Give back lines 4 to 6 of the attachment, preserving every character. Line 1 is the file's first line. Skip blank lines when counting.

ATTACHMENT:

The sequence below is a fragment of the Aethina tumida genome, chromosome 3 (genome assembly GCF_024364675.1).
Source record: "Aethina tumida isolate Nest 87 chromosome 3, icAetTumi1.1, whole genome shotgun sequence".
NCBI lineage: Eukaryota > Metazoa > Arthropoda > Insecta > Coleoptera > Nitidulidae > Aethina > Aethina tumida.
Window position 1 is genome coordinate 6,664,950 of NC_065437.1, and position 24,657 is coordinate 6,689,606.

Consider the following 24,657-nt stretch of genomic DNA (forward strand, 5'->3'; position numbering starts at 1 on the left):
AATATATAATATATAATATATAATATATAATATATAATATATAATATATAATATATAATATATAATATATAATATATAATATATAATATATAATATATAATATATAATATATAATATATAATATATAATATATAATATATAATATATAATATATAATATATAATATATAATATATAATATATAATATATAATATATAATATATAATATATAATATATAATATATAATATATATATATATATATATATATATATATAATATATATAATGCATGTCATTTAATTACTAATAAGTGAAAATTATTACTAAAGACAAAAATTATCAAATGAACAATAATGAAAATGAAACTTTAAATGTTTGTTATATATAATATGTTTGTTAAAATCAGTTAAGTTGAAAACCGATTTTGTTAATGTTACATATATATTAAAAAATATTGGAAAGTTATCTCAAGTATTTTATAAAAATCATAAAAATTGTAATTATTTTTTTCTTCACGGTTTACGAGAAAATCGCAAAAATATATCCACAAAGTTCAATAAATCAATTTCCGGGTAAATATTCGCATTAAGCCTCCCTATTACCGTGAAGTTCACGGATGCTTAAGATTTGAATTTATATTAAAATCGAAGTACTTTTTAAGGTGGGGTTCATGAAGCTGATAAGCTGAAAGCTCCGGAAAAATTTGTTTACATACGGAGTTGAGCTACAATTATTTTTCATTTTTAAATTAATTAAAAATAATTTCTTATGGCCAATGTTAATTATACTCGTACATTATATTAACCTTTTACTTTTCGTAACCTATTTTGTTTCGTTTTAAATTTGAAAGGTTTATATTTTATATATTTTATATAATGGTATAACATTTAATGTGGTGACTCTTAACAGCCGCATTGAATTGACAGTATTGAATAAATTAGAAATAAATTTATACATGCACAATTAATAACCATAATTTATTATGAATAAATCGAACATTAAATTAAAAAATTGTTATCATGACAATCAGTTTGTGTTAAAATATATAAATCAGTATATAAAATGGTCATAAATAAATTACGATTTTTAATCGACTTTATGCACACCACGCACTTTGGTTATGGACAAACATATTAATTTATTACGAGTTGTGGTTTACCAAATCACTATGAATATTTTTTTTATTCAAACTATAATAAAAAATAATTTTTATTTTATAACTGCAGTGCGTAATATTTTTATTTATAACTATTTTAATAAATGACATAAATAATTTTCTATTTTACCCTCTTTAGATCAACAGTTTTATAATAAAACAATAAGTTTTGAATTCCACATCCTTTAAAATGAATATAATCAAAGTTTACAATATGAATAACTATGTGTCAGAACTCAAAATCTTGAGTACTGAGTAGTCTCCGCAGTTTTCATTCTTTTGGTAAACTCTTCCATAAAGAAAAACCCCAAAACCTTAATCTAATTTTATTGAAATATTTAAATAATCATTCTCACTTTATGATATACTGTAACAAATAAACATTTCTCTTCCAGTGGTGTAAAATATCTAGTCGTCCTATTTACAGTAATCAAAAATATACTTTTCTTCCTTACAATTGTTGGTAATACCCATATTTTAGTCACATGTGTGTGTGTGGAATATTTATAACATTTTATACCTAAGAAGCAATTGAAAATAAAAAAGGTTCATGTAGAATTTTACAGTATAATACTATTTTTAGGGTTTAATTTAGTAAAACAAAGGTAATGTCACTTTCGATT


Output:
Window position 1 is genome coordinate 6,664,950 of NC_065437.1, and position 24,657 is coordinate 6,689,606.

Consider the following 24,657-nt stretch of genomic DNA (forward strand, 5'->3'; position numbering starts at 1 on the left):
AATATATAATATATAATATATAATATATAATATATAATATATAATATATAATATATAATATATAATATATAATATATAATATATAATATATAATATATAATATATAATATATAATATATAATATATAATATATAATATATAATATATAATATATAATATATAATATATAATATATAATATATAATATATAATATATAATATATAATATATAATATATAATATATAATATATATATATATATATATATATATATATAATATATATAATGCATGTCATTTAATTACTAATAAGTGAAAATTATTACTAAAGACAAAAATTATCAAATGAACAATAATGAAAATGAAACTTTAAATGTTTGTTATATATAATATGTTTGTTAAAATCAGTTAAGTTGAAAACCGATTTTGTTAATGTTACATATATATTAAAAAATATTGGAAAGTTATCTCAAGTATTTTATAAAAATCATAAAAATTGTAATTATTTTTTTCTTCACGGTTTACGAGAAAATCGCAAAAATATATCCACAAAGTTCAATAAATCAATTTCCGGGTAAATATTCGCATTAAGCCTCCCTATTACCGTGAAGTTCACGGATGCTTAAGATTTGAATTTATATTAAAATCGAAGTACTTTTTAAGGTGGGGTTCATGAAGCTGATAAGCTGAAAGCTCCGGAAAAATTTGTTTACATACGGAGTTGAGCTACAATTATTTTTCATTTTTAAATTAATTAAAAATAATTTCTTATGGCCAATGTTAATTATACTCGTACATTATATTAACCTTTTACTTTTCGTAACCTATTTTGTTTCGTTTTAAATTTGAAAGGTTTATATTTTATATATTTTATATAATGGTATAACATTTAATGTGGTGACTCTTAACAGCCGCATTGAATTGACAGTATTGAATAAATTAGAAATAAATTTATACATGCACAATTAATAACCATAATTTATTATGAATAAATCGAACATTAAATTAAAAAATTGTTATCATGACAATCAGTTTGTGTTAAAATATATAAATCAGTATATAAAATGGTCATAAATAAATTACGATTTTTAATCGACTTTATGCACACCACGCACTTTGGTTATGGACAAACATATTAATTTATTACGAGTTGTGGTTTACCAAATCACTATGAATATTTTTTTTATTCAAACTATAATAAAAAATAATTTTTATTTTATAACTGCAGTGCGTAATATTTTTATTTATAACTATTTTAATAAATGACATAAATAATTTTCTATTTTACCCTCTTTAGATCAACAGTTTTATAATAAAACAATAAGTTTTGAATTCCACATCCTTTAAAATGAATATAATCAAAGTTTACAATATGAATAACTATGTGTCAGAACTCAAAATCTTGAGTACTGAGTAGTCTCCGCAGTTTTCATTCTTTTGGTAAACTCTTCCATAAAGAAAAACCCCAAAACCTTAATCTAATTTTATTGAAATATTTAAATAATCATTCTCACTTTATGATATACTGTAACAAATAAACATTTCTCTTCCAGTGGTGTAAAATATCTAGTCGTCCTATTTACAGTAATCAAAAATATACTTTTCTTCCTTACAATTGTTGGTAATACCCATATTTTAGTCACATGTGTGTGTGTGGAATATTTATAACATTTTATACCTAAGAAGCAATTGAAAATAAAAAAGGTTCATGTAGAATTTTACAGTATAATACTATTTTTAGGGTTTAATTTAGTAAAACAAAGGTAATGTCACTTTCGATT